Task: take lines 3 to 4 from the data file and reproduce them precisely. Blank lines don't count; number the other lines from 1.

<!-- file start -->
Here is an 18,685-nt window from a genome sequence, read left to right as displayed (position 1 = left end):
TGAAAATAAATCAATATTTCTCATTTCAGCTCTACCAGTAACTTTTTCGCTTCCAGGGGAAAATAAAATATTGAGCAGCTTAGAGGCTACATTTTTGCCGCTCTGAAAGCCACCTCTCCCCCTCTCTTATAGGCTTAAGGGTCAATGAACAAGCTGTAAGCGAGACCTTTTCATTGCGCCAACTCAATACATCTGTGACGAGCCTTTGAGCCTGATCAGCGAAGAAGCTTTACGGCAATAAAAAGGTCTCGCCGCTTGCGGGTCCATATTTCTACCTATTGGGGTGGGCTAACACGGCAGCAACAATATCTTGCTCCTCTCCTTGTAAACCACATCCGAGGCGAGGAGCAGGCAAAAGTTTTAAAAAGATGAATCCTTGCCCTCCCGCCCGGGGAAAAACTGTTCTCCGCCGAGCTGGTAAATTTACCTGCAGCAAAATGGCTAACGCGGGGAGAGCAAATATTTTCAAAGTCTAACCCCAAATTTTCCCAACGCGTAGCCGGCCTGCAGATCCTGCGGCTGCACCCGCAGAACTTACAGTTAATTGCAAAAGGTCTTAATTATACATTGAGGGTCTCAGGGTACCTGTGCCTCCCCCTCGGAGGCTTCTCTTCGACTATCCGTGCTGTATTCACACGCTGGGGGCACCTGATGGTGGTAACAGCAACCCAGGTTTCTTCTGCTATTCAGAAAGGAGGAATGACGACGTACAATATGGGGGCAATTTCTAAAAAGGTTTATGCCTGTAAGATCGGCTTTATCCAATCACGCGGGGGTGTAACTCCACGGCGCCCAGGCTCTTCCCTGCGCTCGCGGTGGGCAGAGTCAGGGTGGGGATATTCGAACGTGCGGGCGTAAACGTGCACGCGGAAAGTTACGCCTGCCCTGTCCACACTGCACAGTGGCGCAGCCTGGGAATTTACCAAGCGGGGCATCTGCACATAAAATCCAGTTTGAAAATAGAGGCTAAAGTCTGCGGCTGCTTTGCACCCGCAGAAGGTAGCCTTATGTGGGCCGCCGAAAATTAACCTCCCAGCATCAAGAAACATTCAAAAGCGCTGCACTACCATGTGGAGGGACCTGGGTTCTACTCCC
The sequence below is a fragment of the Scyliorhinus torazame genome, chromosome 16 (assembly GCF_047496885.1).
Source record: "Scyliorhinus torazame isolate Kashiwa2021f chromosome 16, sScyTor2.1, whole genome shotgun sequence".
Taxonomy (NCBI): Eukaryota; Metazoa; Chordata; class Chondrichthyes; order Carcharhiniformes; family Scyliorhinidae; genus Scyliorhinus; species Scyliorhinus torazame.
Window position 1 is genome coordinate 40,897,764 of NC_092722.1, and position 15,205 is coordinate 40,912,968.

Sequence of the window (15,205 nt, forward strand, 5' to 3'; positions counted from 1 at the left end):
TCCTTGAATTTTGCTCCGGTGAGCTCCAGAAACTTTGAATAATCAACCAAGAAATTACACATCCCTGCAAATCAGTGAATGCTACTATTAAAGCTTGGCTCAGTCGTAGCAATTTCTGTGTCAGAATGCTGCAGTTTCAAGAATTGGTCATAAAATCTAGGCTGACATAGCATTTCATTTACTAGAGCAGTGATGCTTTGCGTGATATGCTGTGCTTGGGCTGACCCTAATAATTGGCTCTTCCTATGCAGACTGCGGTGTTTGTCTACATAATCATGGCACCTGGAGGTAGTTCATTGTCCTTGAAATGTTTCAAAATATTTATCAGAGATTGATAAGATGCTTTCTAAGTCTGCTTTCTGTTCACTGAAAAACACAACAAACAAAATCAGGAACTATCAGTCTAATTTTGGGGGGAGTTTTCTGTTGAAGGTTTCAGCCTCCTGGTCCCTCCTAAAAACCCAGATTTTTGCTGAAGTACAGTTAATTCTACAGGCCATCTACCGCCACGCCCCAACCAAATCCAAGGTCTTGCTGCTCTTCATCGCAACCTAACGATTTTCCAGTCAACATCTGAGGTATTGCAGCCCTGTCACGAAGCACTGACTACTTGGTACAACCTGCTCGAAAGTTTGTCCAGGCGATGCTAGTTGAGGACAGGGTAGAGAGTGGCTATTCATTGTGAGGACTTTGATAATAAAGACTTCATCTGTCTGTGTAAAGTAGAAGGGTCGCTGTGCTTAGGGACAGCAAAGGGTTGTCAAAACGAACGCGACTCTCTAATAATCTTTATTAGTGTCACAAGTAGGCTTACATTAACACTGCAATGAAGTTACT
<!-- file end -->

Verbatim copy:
The sequence below is a fragment of the Scyliorhinus torazame genome, chromosome 16 (assembly GCF_047496885.1).
Source record: "Scyliorhinus torazame isolate Kashiwa2021f chromosome 16, sScyTor2.1, whole genome shotgun sequence".